Parallel Shortest Path Algorithms for Solving . . .
, 2006
"... We present an experimental study of the single source shortest path problem with nonnegative edge weights (NSSP) on largescale graphs using the ∆stepping parallel algorithm. We report performance results on the Cray MTA2, a multithreaded parallel computer. The MTA2 is a highend shared memory s ..."
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Cited by 15 (3 self)
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We present an experimental study of the single source shortest path problem with nonnegative edge weights (NSSP) on largescale graphs using the ∆stepping parallel algorithm. We report performance results on the Cray MTA2, a multithreaded parallel computer. The MTA2 is a highend shared memory system offering two unique features that aid the efficient parallel implementation of irregular algorithms: the ability to exploit finegrained parallelism, and lowoverhead synchronization primitives. Our implementation exhibits remarkable parallel speedup when compared with competitive sequential algorithms, for lowdiameter sparse graphs. For instance, ∆stepping on a directed scalefree graph of 100 million vertices and 1 billion edges takes less than ten seconds on 40 processors of the MTA2, with a relative speedup of close to 30. To our knowledge, these are the first performance results of a shortest path problem on realistic graph instances in the order of billions of vertices and edges.
HammockonEars Decomposition: A Technique for the Efficient Parallel Solution of Shortest Paths and Other Problems
 Theoretical Computer Science
, 1996
"... We show how to decompose efficiently in parallel any graph into a number, ~ fl, of outerplanar subgraphs (called hammocks) satisfying certain separator properties. Our work combines and extends the sequential hammock decomposition technique introduced by G. Frederickson and the parallel ear decom ..."
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Cited by 9 (6 self)
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We show how to decompose efficiently in parallel any graph into a number, ~ fl, of outerplanar subgraphs (called hammocks) satisfying certain separator properties. Our work combines and extends the sequential hammock decomposition technique introduced by G. Frederickson and the parallel ear decomposition technique, thus we call it the hammockonears decomposition. We mention that hammockonears decomposition also draws from techniques in computational geometry and that an embedding of the graph does not need to be provided with the input. We achieve this decomposition in O(logn log log n) time using O(n + m) CREW PRAM processors, for an nvertex, medge graph or digraph. The hammockonears decomposition implies a general framework for solving graph problems efficiently. Its value is demonstrated by a variety of applications on a significant class of (di)graphs, namely that of sparse (di)graphs. This class consists of all (di)graphs which have a ~ fl between 1 and \Theta(n...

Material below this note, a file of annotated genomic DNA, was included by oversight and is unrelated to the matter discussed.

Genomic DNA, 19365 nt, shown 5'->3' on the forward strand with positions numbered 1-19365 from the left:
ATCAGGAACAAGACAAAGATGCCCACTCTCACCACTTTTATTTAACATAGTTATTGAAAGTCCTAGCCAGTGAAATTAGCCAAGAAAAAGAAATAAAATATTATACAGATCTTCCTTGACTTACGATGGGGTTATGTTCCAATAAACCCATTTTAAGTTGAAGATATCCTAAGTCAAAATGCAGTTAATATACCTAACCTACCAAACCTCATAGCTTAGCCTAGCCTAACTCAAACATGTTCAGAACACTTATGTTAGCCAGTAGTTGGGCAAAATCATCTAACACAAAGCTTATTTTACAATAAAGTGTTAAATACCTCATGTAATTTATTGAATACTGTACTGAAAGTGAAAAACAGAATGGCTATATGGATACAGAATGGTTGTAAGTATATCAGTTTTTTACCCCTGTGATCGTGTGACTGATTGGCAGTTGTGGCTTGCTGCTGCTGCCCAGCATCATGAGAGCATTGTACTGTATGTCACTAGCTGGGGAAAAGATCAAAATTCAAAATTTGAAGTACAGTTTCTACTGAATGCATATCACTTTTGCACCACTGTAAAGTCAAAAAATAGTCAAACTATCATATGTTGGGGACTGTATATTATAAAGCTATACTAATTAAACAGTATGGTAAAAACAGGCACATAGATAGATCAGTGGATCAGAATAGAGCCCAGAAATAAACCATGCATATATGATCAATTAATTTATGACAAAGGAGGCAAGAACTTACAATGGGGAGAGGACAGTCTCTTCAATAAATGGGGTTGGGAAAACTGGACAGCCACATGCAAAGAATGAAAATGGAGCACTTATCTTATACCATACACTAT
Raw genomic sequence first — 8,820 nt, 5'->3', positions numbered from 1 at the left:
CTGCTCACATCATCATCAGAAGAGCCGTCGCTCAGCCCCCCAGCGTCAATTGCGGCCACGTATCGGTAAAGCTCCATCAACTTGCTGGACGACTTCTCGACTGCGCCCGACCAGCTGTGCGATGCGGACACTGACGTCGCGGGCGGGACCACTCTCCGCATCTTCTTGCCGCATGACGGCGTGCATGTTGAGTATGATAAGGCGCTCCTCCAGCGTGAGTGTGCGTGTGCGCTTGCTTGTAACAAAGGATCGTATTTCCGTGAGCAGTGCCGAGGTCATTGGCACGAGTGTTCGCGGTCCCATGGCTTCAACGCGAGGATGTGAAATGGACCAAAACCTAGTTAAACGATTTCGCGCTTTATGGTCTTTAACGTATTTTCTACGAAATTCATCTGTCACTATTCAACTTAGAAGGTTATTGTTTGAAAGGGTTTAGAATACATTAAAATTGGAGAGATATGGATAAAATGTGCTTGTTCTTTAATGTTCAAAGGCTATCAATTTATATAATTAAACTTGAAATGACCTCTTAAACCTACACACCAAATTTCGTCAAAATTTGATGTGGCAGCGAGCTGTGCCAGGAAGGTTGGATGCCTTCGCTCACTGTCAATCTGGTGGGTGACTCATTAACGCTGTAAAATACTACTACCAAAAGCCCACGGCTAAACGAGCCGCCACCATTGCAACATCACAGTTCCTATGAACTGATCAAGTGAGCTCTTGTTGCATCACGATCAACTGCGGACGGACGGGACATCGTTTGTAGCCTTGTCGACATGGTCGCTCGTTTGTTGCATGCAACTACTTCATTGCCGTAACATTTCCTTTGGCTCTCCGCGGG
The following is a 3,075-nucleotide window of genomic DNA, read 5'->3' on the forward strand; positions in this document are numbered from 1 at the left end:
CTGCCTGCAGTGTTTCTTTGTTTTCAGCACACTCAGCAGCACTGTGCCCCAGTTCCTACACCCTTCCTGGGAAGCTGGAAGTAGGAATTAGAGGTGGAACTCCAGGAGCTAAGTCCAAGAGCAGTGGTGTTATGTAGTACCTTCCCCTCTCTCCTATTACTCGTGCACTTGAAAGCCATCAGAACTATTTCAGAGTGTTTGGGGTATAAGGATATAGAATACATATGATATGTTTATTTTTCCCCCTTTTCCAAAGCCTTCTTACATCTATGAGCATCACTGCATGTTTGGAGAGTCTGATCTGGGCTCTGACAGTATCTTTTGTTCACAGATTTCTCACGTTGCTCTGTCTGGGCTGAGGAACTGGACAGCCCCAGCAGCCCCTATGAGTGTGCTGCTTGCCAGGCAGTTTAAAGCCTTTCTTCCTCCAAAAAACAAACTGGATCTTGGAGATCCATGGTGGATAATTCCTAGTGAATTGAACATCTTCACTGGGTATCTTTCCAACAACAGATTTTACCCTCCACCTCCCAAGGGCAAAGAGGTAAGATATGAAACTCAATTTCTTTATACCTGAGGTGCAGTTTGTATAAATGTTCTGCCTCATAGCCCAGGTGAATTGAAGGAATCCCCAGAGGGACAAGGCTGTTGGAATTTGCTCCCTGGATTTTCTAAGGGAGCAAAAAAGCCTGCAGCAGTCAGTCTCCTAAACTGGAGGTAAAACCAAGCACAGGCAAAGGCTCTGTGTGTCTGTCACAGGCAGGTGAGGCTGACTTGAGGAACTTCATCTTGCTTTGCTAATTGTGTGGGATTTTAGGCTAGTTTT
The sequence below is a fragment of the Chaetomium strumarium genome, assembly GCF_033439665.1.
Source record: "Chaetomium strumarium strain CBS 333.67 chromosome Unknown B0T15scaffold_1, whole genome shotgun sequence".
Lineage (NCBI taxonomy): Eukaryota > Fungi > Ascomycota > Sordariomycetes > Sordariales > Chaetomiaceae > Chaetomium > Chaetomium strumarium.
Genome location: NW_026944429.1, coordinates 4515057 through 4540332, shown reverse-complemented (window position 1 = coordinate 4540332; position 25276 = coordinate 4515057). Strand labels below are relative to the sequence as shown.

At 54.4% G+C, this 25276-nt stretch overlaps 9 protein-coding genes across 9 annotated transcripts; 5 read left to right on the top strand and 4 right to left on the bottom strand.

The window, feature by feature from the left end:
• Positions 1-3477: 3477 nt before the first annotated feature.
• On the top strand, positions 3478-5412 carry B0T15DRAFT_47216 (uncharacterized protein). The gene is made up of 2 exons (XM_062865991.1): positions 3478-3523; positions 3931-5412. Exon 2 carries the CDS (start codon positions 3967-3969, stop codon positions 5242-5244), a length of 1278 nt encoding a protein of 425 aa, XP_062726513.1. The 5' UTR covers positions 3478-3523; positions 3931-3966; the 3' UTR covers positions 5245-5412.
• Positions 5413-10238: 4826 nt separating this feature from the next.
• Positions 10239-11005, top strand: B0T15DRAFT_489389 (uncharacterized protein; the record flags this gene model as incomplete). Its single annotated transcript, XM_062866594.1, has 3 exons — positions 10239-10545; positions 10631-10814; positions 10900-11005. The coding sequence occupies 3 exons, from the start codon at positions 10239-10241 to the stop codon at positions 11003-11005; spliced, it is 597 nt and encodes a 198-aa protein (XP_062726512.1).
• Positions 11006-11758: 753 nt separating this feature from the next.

Buckets strike back: Improved Parallel ShortestPaths
 Proc. 16th Intl. Par. Distr. Process. Symp. (IPDPS
, 2002
"... We study the averagecase complexity of the parallel singlesource shortestpath (SSSP) problem, assuming arbitrary directed graphs with n nodes, m edges, and independent random edge weights uniformly distributed in [0; 1]. We provide a new bucketbased parallel SSSP algorithm that runs in T = O(log ..."
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Cited by 7 (2 self)
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We study the averagecase complexity of the parallel singlesource shortestpath (SSSP) problem, assuming arbitrary directed graphs with n nodes, m edges, and independent random edge weights uniformly distributed in [0; 1]. We provide a new bucketbased parallel SSSP algorithm that runs in T = O(log 2 n min i f2 i L + jV i jg) averagecase time using O(n+m+T ) work on a PRAM where L denotes the maximum shortestpath weight and jV i j is the number of graph vertices with indegree at least 2 i . All previous algorithms either required more time or more work. The minimum performance gain is a logarithmic factor improvement; on certain graph classes, accelerations by factors of more than n 0:4 can be achieved. The algorithm allows adaptation to distributed memory machines, too.
Finding the k Shortest Paths in Parallel
, 2000
"... . A concurrentread exclusivewrite PRAM algorithm is developed to find the k shortest paths between pairs of vertices in an edgeweighted directed graph. Repetitions of vertices along the paths are allowed. The algorithm computes an implicit representation of the k shortest paths to a given destina ..."
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Cited by 4 (0 self)
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. A concurrentread exclusivewrite PRAM algorithm is developed to find the k shortest paths between pairs of vertices in an edgeweighted directed graph. Repetitions of vertices along the paths are allowed. The algorithm computes an implicit representation of the k shortest paths to a given destination vertex from every vertex of a graph with n vertices and m edges, using O(m +nk log 2 k) work and O(log 3 k log # k + log n(log log k +log # n)) time, assuming that a shortest path tree rooted at the destination is precomputed. The paths themselves can be extracted from the implicit representation in O(log k +log n) time, and O(n log n+L) work, where L is the total length of the output. Key Words. Parallel graph algorithms, Data structures, Shortest paths. 1. Introduction. The problem of finding shortest paths in an edgeweighted graph is an important and wellstudied problem in computer science. The more general problem of computing the k shortest paths between vertices of...
Efficient Sequential and Parallel Algorithms for the Negative Cycle Problem
 TO APPEAR IN ISAAC’94
, 1994
"... We present here an algorithm for detecting (and outputting, if exists) a negative cycle in an nvertex planar digraph G with real edge weights. Its running time ranges from O(n) up to O(n 1.5 log n) as a certain topological measure of G varies from 1 up to Θ(n). Moreover, an efficient CREW PRAM imp ..."
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Cited by 4 (3 self)
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We present here an algorithm for detecting (and outputting, if exists) a negative cycle in an nvertex planar digraph G with real edge weights. Its running time ranges from O(n) up to O(n 1.5 log n) as a certain topological measure of G varies from 1 up to Θ(n). Moreover, an efficient CREW PRAM implementation is given. Our algorithm applies also to digraphs whose genus γ is o(n).